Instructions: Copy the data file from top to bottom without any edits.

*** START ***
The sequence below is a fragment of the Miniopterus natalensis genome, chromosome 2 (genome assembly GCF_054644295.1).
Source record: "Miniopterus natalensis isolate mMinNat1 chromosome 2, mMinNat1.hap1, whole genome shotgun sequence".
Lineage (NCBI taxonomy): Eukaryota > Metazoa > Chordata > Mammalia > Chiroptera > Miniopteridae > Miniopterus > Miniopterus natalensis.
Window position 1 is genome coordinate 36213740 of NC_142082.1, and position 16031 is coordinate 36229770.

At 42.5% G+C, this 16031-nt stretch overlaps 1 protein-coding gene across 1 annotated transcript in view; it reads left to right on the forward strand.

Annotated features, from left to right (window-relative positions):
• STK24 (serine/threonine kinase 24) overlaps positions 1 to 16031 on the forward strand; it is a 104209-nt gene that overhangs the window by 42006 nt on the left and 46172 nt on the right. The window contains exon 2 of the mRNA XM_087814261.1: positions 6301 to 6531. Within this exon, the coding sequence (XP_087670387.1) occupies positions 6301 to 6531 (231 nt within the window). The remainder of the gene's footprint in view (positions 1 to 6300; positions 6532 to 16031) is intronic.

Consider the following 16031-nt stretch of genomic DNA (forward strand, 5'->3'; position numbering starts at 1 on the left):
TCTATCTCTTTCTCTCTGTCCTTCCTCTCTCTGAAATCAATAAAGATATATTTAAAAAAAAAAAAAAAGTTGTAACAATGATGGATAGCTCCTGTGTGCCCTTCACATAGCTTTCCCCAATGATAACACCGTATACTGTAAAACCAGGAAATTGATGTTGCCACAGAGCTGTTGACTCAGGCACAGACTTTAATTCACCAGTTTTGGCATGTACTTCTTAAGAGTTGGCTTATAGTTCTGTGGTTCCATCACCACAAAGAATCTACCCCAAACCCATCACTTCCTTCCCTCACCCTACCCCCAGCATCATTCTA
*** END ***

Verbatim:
The sequence below is a fragment of the Miniopterus natalensis genome, chromosome 2 (genome assembly GCF_054644295.1).
Source record: "Miniopterus natalensis isolate mMinNat1 chromosome 2, mMinNat1.hap1, whole genome shotgun sequence".
Lineage (NCBI taxonomy): Eukaryota > Metazoa > Chordata > Mammalia > Chiroptera > Miniopteridae > Miniopterus > Miniopterus natalensis.
Window position 1 is genome coordinate 36213740 of NC_142082.1, and position 16031 is coordinate 36229770.

At 42.5% G+C, this 16031-nt stretch overlaps 1 protein-coding gene across 1 annotated transcript in view; it reads left to right on the forward strand.

Annotated features, from left to right (window-relative positions):
• STK24 (serine/threonine kinase 24) overlaps positions 1 to 16031 on the forward strand; it is a 104209-nt gene that overhangs the window by 42006 nt on the left and 46172 nt on the right. The window contains exon 2 of the mRNA XM_087814261.1: positions 6301 to 6531. Within this exon, the coding sequence (XP_087670387.1) occupies positions 6301 to 6531 (231 nt within the window). The remainder of the gene's footprint in view (positions 1 to 6300; positions 6532 to 16031) is intronic.

Consider the following 16031-nt stretch of genomic DNA (forward strand, 5'->3'; position numbering starts at 1 on the left):
TCTATCTCTTTCTCTCTGTCCTTCCTCTCTCTGAAATCAATAAAGATATATTTAAAAAAAAAAAAAAAGTTGTAACAATGATGGATAGCTCCTGTGTGCCCTTCACATAGCTTTCCCCAATGATAACACCGTATACTGTAAAACCAGGAAATTGATGTTGCCACAGAGCTGTTGACTCAGGCACAGACTTTAATTCACCAGTTTTGGCATGTACTTCTTAAGAGTTGGCTTATAGTTCTGTGGTTCCATCACCACAAAGAATCTACCCCAAACCCATCACTTCCTTCCCTCACCCTACCCCCAGCATCATTCTA